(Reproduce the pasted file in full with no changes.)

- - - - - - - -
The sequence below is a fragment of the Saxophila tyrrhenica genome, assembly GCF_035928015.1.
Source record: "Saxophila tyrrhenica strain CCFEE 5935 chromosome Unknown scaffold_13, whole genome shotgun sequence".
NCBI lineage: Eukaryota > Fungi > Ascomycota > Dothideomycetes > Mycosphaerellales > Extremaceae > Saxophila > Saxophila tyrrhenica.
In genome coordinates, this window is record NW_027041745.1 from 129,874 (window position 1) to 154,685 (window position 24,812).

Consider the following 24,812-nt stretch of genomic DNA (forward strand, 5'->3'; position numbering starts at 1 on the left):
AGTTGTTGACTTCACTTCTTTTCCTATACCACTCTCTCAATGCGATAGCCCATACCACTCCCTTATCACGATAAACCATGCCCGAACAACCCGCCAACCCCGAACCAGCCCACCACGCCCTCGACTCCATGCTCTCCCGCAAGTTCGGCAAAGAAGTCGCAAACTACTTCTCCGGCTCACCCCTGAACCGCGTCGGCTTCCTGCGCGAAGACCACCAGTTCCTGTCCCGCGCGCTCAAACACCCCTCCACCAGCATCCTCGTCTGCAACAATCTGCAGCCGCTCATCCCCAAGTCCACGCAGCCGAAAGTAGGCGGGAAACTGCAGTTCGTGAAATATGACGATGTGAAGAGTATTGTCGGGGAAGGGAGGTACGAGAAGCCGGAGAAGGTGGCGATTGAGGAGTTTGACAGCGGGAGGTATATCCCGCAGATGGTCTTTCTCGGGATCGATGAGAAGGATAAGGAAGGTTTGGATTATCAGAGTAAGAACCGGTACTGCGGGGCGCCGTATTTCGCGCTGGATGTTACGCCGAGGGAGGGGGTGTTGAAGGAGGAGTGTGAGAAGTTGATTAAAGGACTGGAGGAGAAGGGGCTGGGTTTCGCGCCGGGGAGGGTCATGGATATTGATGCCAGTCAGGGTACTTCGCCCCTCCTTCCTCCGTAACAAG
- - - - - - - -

The sequence below is a fragment of the Saxophila tyrrhenica genome, assembly GCF_035928015.1.
Source record: "Saxophila tyrrhenica strain CCFEE 5935 chromosome Unknown scaffold_13, whole genome shotgun sequence".
NCBI lineage: Eukaryota > Fungi > Ascomycota > Dothideomycetes > Mycosphaerellales > Extremaceae > Saxophila > Saxophila tyrrhenica.
In genome coordinates, this window is record NW_027041745.1 from 129,874 (window position 1) to 154,685 (window position 24,812).

Consider the following 24,812-nt stretch of genomic DNA (forward strand, 5'->3'; position numbering starts at 1 on the left):
AGTTGTTGACTTCACTTCTTTTCCTATACCACTCTCTCAATGCGATAGCCCATACCACTCCCTTATCACGATAAACCATGCCCGAACAACCCGCCAACCCCGAACCAGCCCACCACGCCCTCGACTCCATGCTCTCCCGCAAGTTCGGCAAAGAAGTCGCAAACTACTTCTCCGGCTCACCCCTGAACCGCGTCGGCTTCCTGCGCGAAGACCACCAGTTCCTGTCCCGCGCGCTCAAACACCCCTCCACCAGCATCCTCGTCTGCAACAATCTGCAGCCGCTCATCCCCAAGTCCACGCAGCCGAAAGTAGGCGGGAAACTGCAGTTCGTGAAATATGACGATGTGAAGAGTATTGTCGGGGAAGGGAGGTACGAGAAGCCGGAGAAGGTGGCGATTGAGGAGTTTGACAGCGGGAGGTATATCCCGCAGATGGTCTTTCTCGGGATCGATGAGAAGGATAAGGAAGGTTTGGATTATCAGAGTAAGAACCGGTACTGCGGGGCGCCGTATTTCGCGCTGGATGTTACGCCGAGGGAGGGGGTGTTGAAGGAGGAGTGTGAGAAGTTGATTAAAGGACTGGAGGAGAAGGGGCTGGGTTTCGCGCCGGGGAGGGTCATGGATATTGATGCCAGTCAGGGTACTTCGCCCCTCCTTCCTCCGTAACAAG